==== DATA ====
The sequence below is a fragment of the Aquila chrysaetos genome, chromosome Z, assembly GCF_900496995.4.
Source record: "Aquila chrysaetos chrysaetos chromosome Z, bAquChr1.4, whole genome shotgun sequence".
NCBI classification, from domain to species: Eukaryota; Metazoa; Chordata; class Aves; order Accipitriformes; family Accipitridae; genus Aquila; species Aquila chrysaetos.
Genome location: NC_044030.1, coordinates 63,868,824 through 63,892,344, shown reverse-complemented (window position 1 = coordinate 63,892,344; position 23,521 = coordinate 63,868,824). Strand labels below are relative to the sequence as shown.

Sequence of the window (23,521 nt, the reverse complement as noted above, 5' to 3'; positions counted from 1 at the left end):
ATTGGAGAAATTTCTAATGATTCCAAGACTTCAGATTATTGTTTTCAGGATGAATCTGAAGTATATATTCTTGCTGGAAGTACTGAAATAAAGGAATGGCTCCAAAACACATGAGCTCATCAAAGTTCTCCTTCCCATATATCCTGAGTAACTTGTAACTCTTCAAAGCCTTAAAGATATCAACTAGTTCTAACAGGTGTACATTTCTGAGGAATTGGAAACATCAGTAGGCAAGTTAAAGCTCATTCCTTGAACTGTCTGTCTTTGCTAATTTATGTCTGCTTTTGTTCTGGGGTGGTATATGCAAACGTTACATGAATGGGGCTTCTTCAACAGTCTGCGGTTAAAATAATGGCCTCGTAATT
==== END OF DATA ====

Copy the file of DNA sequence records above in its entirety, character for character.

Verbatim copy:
The sequence below is a fragment of the Aquila chrysaetos genome, chromosome Z, assembly GCF_900496995.4.
Source record: "Aquila chrysaetos chrysaetos chromosome Z, bAquChr1.4, whole genome shotgun sequence".
NCBI classification, from domain to species: Eukaryota; Metazoa; Chordata; class Aves; order Accipitriformes; family Accipitridae; genus Aquila; species Aquila chrysaetos.
Genome location: NC_044030.1, coordinates 63,868,824 through 63,892,344, shown reverse-complemented (window position 1 = coordinate 63,892,344; position 23,521 = coordinate 63,868,824). Strand labels below are relative to the sequence as shown.

Sequence of the window (23,521 nt, the reverse complement as noted above, 5' to 3'; positions counted from 1 at the left end):
ATTGGAGAAATTTCTAATGATTCCAAGACTTCAGATTATTGTTTTCAGGATGAATCTGAAGTATATATTCTTGCTGGAAGTACTGAAATAAAGGAATGGCTCCAAAACACATGAGCTCATCAAAGTTCTCCTTCCCATATATCCTGAGTAACTTGTAACTCTTCAAAGCCTTAAAGATATCAACTAGTTCTAACAGGTGTACATTTCTGAGGAATTGGAAACATCAGTAGGCAAGTTAAAGCTCATTCCTTGAACTGTCTGTCTTTGCTAATTTATGTCTGCTTTTGTTCTGGGGTGGTATATGCAAACGTTACATGAATGGGGCTTCTTCAACAGTCTGCGGTTAAAATAATGGCCTCGTAATT